viand  \VYE-und\  noun

: an item of food; especially : a choice or tasty dish
plural: provisions, food

“The family sat down to table, and a frugal meal of cold viands was deposited before them.” — From Thomas Hardy’s novel Tess of the d’Urbervilles, 1891
“While living in the South’s grand old Charleston, S.C., my Yankee roots still were evident but my appetite craved those rich and satisfying calorie-laden viands.” — From an article by Doris Reynolds in Naples Daily News (Florida), February 16, 2011


Are you someone who eats to live, or someone who lives to eat? Either way, you’ll find that the etymology of “viand” reflects the close link between food and life. “Viand” entered English in the 15th century from Anglo-French (“viande” means “meat” even in modern French), and it derives ultimately from Latin “vivere,” meaning “to live.” “Vivere” is the ancestor of a number of other lively and life-giving words in English, including “victual,” “revive,” “survive,” “convivial,” and “vivacious.”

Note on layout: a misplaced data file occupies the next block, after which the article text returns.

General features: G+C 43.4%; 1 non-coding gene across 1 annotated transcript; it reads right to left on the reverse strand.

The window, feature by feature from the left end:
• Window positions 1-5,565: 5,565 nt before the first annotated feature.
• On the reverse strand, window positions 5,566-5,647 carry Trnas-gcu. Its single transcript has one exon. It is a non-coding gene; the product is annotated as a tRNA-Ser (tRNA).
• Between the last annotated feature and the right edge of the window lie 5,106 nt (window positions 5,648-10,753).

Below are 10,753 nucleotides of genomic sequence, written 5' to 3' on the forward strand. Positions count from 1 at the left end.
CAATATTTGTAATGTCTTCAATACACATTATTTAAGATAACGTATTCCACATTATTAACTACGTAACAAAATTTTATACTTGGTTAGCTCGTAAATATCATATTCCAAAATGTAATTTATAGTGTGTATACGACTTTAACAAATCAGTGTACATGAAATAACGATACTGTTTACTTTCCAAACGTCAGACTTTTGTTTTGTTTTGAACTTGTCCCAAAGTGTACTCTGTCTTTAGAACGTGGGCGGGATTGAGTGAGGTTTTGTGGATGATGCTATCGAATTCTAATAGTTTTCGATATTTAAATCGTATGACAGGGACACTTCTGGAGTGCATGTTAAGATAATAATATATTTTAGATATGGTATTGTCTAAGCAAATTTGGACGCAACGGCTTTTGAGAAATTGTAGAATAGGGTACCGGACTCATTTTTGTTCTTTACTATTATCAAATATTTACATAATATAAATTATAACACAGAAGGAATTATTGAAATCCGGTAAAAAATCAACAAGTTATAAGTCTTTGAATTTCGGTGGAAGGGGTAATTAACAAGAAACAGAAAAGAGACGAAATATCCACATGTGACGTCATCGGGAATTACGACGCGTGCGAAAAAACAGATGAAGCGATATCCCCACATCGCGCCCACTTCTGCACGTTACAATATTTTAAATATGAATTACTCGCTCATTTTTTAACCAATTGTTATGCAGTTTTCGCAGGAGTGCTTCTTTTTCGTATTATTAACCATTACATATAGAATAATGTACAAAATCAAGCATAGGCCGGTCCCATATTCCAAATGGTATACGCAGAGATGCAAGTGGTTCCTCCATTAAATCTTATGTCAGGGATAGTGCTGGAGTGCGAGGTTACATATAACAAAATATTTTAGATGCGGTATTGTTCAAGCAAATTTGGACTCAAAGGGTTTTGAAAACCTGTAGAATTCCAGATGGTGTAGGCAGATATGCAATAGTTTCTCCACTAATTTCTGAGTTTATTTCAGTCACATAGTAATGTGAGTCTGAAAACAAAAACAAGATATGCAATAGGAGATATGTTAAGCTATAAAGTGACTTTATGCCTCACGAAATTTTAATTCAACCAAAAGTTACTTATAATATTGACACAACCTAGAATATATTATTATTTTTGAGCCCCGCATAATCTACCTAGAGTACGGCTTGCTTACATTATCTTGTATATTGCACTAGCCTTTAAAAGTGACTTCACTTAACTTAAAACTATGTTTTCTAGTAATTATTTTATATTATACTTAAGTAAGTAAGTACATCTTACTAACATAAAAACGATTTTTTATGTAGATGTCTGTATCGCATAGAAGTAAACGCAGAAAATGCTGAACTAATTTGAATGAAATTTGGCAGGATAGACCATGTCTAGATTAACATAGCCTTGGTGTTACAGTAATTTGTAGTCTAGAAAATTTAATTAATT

Entry in Webster's Dictionary


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